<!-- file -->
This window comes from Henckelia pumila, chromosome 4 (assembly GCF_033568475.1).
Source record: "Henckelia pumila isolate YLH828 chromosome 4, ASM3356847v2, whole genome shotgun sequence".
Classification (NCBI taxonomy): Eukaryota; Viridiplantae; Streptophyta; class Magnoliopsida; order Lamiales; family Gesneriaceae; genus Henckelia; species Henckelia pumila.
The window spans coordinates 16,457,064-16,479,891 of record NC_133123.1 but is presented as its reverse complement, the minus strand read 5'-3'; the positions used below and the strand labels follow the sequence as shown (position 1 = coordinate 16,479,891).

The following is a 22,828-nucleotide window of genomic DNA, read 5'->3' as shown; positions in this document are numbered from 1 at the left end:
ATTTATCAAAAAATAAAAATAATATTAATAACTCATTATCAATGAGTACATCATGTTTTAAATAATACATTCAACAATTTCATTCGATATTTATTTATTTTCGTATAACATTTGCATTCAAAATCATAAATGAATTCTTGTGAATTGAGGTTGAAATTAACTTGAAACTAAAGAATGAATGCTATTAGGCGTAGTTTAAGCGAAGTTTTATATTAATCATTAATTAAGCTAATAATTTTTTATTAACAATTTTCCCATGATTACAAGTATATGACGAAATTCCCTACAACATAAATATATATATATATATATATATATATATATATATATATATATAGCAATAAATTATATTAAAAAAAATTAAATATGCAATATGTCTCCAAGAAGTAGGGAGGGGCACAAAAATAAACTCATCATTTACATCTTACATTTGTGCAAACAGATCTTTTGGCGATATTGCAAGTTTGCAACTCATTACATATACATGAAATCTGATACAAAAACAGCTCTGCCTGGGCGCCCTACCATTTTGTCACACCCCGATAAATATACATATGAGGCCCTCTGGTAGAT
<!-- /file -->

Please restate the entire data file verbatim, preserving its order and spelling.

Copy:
This window comes from Henckelia pumila, chromosome 4 (assembly GCF_033568475.1).
Source record: "Henckelia pumila isolate YLH828 chromosome 4, ASM3356847v2, whole genome shotgun sequence".
Classification (NCBI taxonomy): Eukaryota; Viridiplantae; Streptophyta; class Magnoliopsida; order Lamiales; family Gesneriaceae; genus Henckelia; species Henckelia pumila.
The window spans coordinates 16,457,064-16,479,891 of record NC_133123.1 but is presented as its reverse complement, the minus strand read 5'-3'; the positions used below and the strand labels follow the sequence as shown (position 1 = coordinate 16,479,891).

The following is a 22,828-nucleotide window of genomic DNA, read 5'->3' as shown; positions in this document are numbered from 1 at the left end:
ATTTATCAAAAAATAAAAATAATATTAATAACTCATTATCAATGAGTACATCATGTTTTAAATAATACATTCAACAATTTCATTCGATATTTATTTATTTTCGTATAACATTTGCATTCAAAATCATAAATGAATTCTTGTGAATTGAGGTTGAAATTAACTTGAAACTAAAGAATGAATGCTATTAGGCGTAGTTTAAGCGAAGTTTTATATTAATCATTAATTAAGCTAATAATTTTTTATTAACAATTTTCCCATGATTACAAGTATATGACGAAATTCCCTACAACATAAATATATATATATATATATATATATATATATATATATATATATAGCAATAAATTATATTAAAAAAAATTAAATATGCAATATGTCTCCAAGAAGTAGGGAGGGGCACAAAAATAAACTCATCATTTACATCTTACATTTGTGCAAACAGATCTTTTGGCGATATTGCAAGTTTGCAACTCATTACATATACATGAAATCTGATACAAAAACAGCTCTGCCTGGGCGCCCTACCATTTTGTCACACCCCGATAAATATACATATGAGGCCCTCTGGTAGAT